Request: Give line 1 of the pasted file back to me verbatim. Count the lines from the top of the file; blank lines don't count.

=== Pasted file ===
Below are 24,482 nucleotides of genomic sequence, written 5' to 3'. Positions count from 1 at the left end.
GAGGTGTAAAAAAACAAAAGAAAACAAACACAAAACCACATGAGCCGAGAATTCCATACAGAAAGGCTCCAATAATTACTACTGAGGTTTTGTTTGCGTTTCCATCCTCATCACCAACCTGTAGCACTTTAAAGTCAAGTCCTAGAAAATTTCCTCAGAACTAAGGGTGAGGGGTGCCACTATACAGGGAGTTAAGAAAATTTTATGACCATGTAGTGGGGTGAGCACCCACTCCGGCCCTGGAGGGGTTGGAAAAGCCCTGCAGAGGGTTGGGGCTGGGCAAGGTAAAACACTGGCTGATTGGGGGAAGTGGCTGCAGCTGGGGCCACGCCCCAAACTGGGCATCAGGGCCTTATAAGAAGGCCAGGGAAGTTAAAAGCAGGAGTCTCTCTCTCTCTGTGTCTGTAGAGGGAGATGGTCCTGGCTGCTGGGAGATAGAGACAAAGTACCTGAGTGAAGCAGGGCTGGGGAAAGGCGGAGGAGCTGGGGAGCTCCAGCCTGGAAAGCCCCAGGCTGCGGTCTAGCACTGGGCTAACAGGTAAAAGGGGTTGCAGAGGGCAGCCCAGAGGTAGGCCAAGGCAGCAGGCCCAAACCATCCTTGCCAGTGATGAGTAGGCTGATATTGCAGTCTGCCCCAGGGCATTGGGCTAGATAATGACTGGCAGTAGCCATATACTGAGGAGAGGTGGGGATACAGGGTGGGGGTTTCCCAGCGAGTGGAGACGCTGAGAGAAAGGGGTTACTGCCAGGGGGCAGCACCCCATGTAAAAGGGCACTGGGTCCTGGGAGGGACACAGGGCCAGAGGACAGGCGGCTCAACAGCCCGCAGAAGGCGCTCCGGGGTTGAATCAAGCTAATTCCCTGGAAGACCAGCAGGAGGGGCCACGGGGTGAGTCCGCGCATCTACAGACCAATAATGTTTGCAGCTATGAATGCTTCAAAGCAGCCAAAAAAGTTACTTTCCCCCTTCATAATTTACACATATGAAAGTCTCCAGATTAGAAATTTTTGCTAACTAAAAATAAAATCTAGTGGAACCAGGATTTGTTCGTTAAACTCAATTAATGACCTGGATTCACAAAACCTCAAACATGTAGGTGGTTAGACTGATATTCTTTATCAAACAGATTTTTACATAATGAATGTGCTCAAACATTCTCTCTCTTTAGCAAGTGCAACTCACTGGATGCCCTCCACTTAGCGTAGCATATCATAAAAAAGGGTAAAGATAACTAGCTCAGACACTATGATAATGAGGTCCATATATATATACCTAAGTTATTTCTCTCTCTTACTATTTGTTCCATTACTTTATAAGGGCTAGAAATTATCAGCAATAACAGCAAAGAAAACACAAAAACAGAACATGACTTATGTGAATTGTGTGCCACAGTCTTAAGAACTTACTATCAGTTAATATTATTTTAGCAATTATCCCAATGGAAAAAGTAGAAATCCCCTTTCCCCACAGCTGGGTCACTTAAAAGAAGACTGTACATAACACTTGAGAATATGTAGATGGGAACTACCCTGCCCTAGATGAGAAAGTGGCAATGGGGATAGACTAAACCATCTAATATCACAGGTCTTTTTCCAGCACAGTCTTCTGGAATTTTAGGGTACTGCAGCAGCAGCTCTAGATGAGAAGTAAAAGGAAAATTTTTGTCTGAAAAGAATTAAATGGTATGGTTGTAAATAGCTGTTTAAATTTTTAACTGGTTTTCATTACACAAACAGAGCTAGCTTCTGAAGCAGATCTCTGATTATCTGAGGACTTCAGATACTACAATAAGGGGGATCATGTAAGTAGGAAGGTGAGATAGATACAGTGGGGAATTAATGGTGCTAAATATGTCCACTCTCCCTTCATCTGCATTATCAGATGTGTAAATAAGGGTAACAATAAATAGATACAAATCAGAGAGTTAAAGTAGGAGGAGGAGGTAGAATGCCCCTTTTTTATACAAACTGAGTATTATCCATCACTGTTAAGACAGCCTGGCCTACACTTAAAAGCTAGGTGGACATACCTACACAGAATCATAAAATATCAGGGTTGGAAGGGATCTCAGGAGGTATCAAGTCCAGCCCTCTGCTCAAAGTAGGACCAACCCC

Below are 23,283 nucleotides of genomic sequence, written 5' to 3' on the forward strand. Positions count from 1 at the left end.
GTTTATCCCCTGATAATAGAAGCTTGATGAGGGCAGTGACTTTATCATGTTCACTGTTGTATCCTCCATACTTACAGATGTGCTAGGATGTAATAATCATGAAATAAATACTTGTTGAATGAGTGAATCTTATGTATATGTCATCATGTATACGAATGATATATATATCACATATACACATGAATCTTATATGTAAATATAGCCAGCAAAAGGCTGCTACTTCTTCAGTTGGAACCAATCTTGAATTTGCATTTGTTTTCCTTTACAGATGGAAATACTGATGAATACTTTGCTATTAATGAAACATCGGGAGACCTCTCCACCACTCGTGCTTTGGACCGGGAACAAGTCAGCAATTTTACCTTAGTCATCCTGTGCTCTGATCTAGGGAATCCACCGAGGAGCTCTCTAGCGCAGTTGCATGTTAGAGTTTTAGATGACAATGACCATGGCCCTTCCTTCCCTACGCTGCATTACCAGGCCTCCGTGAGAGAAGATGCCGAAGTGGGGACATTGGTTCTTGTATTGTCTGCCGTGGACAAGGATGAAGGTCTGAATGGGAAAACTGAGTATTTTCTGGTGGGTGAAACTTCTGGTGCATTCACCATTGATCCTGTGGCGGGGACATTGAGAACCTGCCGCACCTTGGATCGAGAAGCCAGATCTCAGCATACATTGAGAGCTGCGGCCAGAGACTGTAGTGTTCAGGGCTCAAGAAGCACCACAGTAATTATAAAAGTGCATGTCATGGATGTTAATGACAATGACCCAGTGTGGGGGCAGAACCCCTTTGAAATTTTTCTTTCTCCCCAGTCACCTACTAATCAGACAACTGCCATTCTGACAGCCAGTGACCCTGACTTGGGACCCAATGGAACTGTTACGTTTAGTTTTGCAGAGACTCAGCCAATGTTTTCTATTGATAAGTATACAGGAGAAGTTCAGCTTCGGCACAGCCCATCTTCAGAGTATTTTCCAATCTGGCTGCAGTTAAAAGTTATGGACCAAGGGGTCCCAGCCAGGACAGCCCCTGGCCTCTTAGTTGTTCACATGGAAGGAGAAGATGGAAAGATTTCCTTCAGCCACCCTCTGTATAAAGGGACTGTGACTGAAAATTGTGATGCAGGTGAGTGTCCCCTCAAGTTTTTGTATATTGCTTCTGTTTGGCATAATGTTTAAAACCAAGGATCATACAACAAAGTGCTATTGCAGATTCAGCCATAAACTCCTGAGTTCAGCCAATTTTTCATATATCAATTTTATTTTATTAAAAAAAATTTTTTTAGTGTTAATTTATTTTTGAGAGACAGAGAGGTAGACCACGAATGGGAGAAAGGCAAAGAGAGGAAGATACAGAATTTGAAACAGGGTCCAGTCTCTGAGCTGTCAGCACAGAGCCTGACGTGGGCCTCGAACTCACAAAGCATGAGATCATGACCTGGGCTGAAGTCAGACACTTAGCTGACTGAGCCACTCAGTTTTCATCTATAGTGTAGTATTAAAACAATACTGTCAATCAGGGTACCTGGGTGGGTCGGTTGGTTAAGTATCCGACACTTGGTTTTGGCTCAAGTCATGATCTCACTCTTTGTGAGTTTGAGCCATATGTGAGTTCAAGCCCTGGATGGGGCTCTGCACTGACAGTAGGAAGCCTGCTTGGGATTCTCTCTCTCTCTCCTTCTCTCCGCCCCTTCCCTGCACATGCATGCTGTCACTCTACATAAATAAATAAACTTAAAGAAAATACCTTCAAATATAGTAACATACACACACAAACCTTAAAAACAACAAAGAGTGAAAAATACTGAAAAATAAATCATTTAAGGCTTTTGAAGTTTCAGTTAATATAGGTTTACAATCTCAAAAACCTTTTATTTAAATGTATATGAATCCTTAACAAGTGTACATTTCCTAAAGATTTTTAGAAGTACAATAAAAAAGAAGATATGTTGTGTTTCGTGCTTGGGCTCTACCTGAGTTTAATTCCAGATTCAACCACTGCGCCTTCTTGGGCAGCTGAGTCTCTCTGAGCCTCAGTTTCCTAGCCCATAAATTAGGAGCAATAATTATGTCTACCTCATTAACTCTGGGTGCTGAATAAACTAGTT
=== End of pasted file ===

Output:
Below are 24,482 nucleotides of genomic sequence, written 5' to 3'. Positions count from 1 at the left end.